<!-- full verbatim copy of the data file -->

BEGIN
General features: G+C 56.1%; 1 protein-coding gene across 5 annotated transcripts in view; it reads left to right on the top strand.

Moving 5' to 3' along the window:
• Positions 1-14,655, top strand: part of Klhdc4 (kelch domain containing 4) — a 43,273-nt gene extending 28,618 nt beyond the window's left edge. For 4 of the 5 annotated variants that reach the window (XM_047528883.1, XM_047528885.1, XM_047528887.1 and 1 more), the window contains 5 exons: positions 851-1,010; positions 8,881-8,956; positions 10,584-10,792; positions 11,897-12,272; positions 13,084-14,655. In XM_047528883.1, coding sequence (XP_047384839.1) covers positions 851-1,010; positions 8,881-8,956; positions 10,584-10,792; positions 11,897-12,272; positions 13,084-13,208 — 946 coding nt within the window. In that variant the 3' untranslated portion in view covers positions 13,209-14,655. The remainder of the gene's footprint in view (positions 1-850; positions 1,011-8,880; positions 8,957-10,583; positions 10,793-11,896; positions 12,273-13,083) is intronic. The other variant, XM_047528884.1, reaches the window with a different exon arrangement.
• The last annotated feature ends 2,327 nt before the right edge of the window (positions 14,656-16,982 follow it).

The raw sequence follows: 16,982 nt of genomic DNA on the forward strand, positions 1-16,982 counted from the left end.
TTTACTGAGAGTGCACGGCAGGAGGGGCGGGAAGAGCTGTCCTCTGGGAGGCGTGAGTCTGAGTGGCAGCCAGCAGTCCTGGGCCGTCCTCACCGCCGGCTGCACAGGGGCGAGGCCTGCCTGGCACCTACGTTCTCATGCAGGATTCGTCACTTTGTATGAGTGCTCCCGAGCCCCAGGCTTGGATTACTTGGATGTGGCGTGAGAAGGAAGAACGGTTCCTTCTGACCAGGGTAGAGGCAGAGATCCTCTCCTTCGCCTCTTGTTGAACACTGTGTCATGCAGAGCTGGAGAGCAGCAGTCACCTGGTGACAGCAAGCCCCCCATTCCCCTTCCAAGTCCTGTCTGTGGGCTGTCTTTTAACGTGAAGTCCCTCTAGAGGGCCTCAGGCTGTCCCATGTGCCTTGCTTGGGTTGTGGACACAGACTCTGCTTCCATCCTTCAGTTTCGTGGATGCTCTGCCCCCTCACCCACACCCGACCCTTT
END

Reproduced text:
General features: G+C 56.1%; 1 protein-coding gene across 5 annotated transcripts in view; it reads left to right on the top strand.

Moving 5' to 3' along the window:
• Positions 1-14,655, top strand: part of Klhdc4 (kelch domain containing 4) — a 43,273-nt gene extending 28,618 nt beyond the window's left edge. For 4 of the 5 annotated variants that reach the window (XM_047528883.1, XM_047528885.1, XM_047528887.1 and 1 more), the window contains 5 exons: positions 851-1,010; positions 8,881-8,956; positions 10,584-10,792; positions 11,897-12,272; positions 13,084-14,655. In XM_047528883.1, coding sequence (XP_047384839.1) covers positions 851-1,010; positions 8,881-8,956; positions 10,584-10,792; positions 11,897-12,272; positions 13,084-13,208 — 946 coding nt within the window. In that variant the 3' untranslated portion in view covers positions 13,209-14,655. The remainder of the gene's footprint in view (positions 1-850; positions 1,011-8,880; positions 8,957-10,583; positions 10,793-11,896; positions 12,273-13,083) is intronic. The other variant, XM_047528884.1, reaches the window with a different exon arrangement.
• The last annotated feature ends 2,327 nt before the right edge of the window (positions 14,656-16,982 follow it).

The raw sequence follows: 16,982 nt of genomic DNA on the forward strand, positions 1-16,982 counted from the left end.
TTTACTGAGAGTGCACGGCAGGAGGGGCGGGAAGAGCTGTCCTCTGGGAGGCGTGAGTCTGAGTGGCAGCCAGCAGTCCTGGGCCGTCCTCACCGCCGGCTGCACAGGGGCGAGGCCTGCCTGGCACCTACGTTCTCATGCAGGATTCGTCACTTTGTATGAGTGCTCCCGAGCCCCAGGCTTGGATTACTTGGATGTGGCGTGAGAAGGAAGAACGGTTCCTTCTGACCAGGGTAGAGGCAGAGATCCTCTCCTTCGCCTCTTGTTGAACACTGTGTCATGCAGAGCTGGAGAGCAGCAGTCACCTGGTGACAGCAAGCCCCCCATTCCCCTTCCAAGTCCTGTCTGTGGGCTGTCTTTTAACGTGAAGTCCCTCTAGAGGGCCTCAGGCTGTCCCATGTGCCTTGCTTGGGTTGTGGACACAGACTCTGCTTCCATCCTTCAGTTTCGTGGATGCTCTGCCCCCTCACCCACACCCGACCCTTT